Shared resources like ground-water tend to be over-exploited (Hardin, 1968)…
… but not necessarily (Ostrom, 1990).
Similarly, natural selection drives over-investment in roots (Zhang et al., 1999).
When can plant breeders improve on natural selection?
Our crops inherited traits from their wild ancestors that had been improved by millions of years of natural selection. Natural selection is so powerful that – for example, watergrass evolved as a weed in rice fields to look more like rice than its own recent ancestor, barnyardgrass, in 1000 years or so (Barrett, 1983) and evolved herbicide resistance in 4 years (Hill et al., 1994) – that there may be limited scope for plant breeders to improve traits that consistently benefit individual plants.
Fortunately, natural selection only improves individual traits, sometimes undermining group benefit (Levin and Kilmer, 1974)(Gardner and Grafen, 2009). That leaves opportunities for humans to select for group-benefiting traits, such as hens that lay more eggs rather than fighting (Muir, 1996).
Tradeoffs between individual-plant and whole-crop traits as opportunities for improvement.
Maize (corn) over-invests in tassels, which reduce photosynthesis by shading leaves (Duncan et al., 1967) but plant breeders have reduced tassel size over decades, as a side-effect of selecting for yield (Duvick and Cassman, 1999).
Colin Donald argued that there are often tradeoffs between individual-plant competitiveness and plant-community productivity, and suggested “more-cooperative” traits, such as shorter stems, erect leaves, and less branching (Donald, 1968). Peter Jennings had already identified short stems and erect leaves as key to rice yield (Jennings, 1964) and followed through by developing IR-8, the first Green-Revolution rice. An analysis of wheat varieties released over several decades confirmed Donald’s claim that high-yield varieties need to be short (Austin et al., 1980), whereas competition studies in both rice (Jennings and de Jesus, 1968) and barley (Suneson, 1949) confirmed Donald’s prediction that high-yield varieties will be less competitive.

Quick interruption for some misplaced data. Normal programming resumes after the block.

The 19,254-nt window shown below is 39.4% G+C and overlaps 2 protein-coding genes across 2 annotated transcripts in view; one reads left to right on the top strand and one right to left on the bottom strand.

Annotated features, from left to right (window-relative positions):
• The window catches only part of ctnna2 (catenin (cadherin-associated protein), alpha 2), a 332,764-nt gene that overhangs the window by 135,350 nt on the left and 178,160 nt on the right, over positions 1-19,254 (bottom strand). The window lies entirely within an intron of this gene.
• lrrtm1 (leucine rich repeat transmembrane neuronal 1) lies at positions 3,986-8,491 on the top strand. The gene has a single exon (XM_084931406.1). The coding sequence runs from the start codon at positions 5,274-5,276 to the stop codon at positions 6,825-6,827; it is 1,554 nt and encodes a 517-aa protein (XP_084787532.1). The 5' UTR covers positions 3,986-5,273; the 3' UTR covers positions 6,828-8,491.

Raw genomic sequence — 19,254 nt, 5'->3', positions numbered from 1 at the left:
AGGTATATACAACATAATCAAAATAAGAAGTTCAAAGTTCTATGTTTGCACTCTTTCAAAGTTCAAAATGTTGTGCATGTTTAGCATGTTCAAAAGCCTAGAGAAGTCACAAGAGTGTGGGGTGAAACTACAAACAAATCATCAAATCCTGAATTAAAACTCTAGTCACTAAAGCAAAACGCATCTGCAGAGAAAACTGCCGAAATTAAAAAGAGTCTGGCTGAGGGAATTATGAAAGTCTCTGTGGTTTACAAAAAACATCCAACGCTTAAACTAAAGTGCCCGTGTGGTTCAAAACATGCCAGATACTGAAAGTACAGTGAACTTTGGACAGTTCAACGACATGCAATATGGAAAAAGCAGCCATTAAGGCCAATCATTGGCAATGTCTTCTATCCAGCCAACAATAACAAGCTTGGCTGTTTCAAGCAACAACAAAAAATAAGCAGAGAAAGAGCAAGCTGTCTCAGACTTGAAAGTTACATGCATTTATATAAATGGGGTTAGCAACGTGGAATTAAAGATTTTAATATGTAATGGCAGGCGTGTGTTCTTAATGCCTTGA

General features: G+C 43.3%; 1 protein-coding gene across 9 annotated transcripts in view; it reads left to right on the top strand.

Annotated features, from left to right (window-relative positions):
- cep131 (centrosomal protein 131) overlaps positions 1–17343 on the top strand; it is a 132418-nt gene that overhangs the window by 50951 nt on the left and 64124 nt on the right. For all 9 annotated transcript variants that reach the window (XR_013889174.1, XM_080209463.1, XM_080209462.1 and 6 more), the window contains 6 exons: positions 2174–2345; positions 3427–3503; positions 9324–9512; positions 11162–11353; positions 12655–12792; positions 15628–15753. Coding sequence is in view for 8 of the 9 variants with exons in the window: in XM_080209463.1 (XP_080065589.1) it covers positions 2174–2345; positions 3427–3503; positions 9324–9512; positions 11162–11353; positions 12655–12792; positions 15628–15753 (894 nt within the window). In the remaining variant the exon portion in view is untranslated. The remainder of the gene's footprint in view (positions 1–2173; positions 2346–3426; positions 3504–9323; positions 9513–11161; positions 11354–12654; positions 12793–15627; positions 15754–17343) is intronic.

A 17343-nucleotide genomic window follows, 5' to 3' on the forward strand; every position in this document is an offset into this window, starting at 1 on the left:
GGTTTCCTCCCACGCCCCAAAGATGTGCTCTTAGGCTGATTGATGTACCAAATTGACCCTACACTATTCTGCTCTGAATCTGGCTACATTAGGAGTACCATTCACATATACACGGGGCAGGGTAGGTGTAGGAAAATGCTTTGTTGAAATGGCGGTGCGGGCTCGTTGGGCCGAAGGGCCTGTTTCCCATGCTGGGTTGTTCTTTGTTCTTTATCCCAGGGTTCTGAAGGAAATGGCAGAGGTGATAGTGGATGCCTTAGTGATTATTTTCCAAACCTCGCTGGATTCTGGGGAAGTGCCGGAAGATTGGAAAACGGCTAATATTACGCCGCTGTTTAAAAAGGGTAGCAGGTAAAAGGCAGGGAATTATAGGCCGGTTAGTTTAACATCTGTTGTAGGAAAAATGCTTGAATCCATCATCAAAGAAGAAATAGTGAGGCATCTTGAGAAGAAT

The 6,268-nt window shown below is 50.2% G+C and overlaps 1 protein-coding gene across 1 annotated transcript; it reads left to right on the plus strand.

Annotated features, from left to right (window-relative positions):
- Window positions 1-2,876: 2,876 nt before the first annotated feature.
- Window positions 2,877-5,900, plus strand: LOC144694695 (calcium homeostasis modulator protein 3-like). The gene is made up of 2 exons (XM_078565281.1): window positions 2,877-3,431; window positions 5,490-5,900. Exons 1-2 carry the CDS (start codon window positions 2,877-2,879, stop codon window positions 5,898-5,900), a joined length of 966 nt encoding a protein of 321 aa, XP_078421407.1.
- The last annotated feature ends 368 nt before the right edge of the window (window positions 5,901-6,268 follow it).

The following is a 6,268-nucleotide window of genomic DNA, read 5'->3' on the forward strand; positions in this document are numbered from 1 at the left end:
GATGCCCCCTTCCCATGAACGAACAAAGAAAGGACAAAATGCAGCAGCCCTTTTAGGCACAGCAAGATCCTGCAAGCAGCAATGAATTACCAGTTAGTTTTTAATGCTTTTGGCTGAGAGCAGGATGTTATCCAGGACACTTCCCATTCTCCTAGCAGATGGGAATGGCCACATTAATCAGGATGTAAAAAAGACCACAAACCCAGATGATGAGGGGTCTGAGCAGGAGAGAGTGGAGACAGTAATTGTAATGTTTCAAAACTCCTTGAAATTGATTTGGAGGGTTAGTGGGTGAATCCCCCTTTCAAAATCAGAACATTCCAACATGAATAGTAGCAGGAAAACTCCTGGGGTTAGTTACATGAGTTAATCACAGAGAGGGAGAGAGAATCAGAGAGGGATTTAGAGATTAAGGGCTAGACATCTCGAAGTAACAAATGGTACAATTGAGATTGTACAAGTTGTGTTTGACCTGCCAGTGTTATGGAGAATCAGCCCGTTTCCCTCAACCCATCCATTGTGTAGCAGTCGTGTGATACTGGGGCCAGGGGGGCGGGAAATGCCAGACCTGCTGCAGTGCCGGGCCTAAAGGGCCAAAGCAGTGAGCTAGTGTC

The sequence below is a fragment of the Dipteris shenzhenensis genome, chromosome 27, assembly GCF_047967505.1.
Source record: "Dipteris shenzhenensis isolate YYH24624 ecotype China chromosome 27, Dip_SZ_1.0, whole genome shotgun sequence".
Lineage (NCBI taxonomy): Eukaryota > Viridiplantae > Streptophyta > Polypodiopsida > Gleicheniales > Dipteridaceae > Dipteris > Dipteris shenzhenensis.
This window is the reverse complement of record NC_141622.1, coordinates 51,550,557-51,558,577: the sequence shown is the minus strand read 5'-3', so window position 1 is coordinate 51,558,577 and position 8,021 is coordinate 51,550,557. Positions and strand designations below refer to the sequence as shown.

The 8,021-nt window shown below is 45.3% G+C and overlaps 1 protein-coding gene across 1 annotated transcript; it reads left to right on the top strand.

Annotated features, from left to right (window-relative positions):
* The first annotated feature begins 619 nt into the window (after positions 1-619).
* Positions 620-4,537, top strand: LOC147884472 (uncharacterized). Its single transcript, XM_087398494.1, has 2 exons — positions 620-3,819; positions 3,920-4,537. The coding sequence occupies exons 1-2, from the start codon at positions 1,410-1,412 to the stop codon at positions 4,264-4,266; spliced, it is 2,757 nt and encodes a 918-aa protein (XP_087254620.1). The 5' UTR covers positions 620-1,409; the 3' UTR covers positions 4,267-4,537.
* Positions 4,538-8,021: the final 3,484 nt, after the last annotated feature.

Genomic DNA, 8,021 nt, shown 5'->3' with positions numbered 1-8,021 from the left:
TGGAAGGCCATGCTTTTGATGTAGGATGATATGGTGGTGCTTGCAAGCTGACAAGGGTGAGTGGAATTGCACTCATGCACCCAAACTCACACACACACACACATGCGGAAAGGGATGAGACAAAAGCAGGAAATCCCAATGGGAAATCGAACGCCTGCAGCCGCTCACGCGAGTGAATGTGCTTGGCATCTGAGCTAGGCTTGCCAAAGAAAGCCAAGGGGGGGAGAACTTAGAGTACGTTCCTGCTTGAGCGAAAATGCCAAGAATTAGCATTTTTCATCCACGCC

Plant breeders have also selected for more-erect leaves in maize, again as a side-effect of breeding for yield (Duvick and Cassman, 1999). Like horizontal leaves, leaves that track the sun get more light, increasing their own photosynthesis, but they cast larger shadows, reducing the photosynthesis of lower leaves. We found that solar tracking actually decreases overall photosynthesis in dense alfalfa canopies (Denison et al., 2010), but the shadows of solar tracking leaves, like those of maize tassels, often fall on competing neighbors.
Despite claims from biotech companies, “drought-tolerant” corn doesn’t necessarily yield more (Castiglioni et al., 2008) (Roth et al., 2013), perhaps due to tradeoffs . the afternoon, when soil water is used less efficiently (Kumar et al., 1999).
Selecting more-cooperative symbionts
Symbiotic rhizobia bacteria in legume root nodules face a tradeoff between respiring carbon they get from the plant to power nitrogen fixation (benefiting the plant and all its rhizobia, including competing strains) versus hoarding that carbon as the lipid, PHB (Hahn and Studer, 1986)(Cevallos et al., 1996). PHB can support rhizobial reproduction and survival after they return to the soil (Ratcliff et al., 2008), but diverting plant resources from nitrogen fixation to PHB risks host sanctions that reduce rhizobial reproduction in nodules (Kiers et al., 2003)(Kiers et al., 2006)(Oono et al., 2011).
We have never seen evidence of “negotiation” among plants or rhizobia. Sanctions don’t make rhizobia cooperate, they just kill those that don’t, making “cheaters” less abundant in the next generation. Similarly, cooperation among plants (shorter stems, not tracking the sun, etc.) will only come from selection imposed by plant breeders.
Cooperation among humans
Cooperation among humans is key to sustainable management of shared resources like ground-water, but also to management of agricultural pests. The spatial scale at which crop diversity decreases pests and favors beneficial insects can be larger than individual farms (O’Rourke et al., 2011), so diversity-based approaches to pest management would require cooperation among farmers. Three examples of pest-management programs whose success was undermined by lack of cooperation are citrus pest control by Vedalia beetles, which die out when neighbors spray insecticides (Grafton-Cardwell and Gu, 2003), Brassica-free periods to control Brassica-specific pests (Zalucki et al., 2009), and voluntary contributions from growers to control backyard pests that spread to farms (Kruger, 2016).
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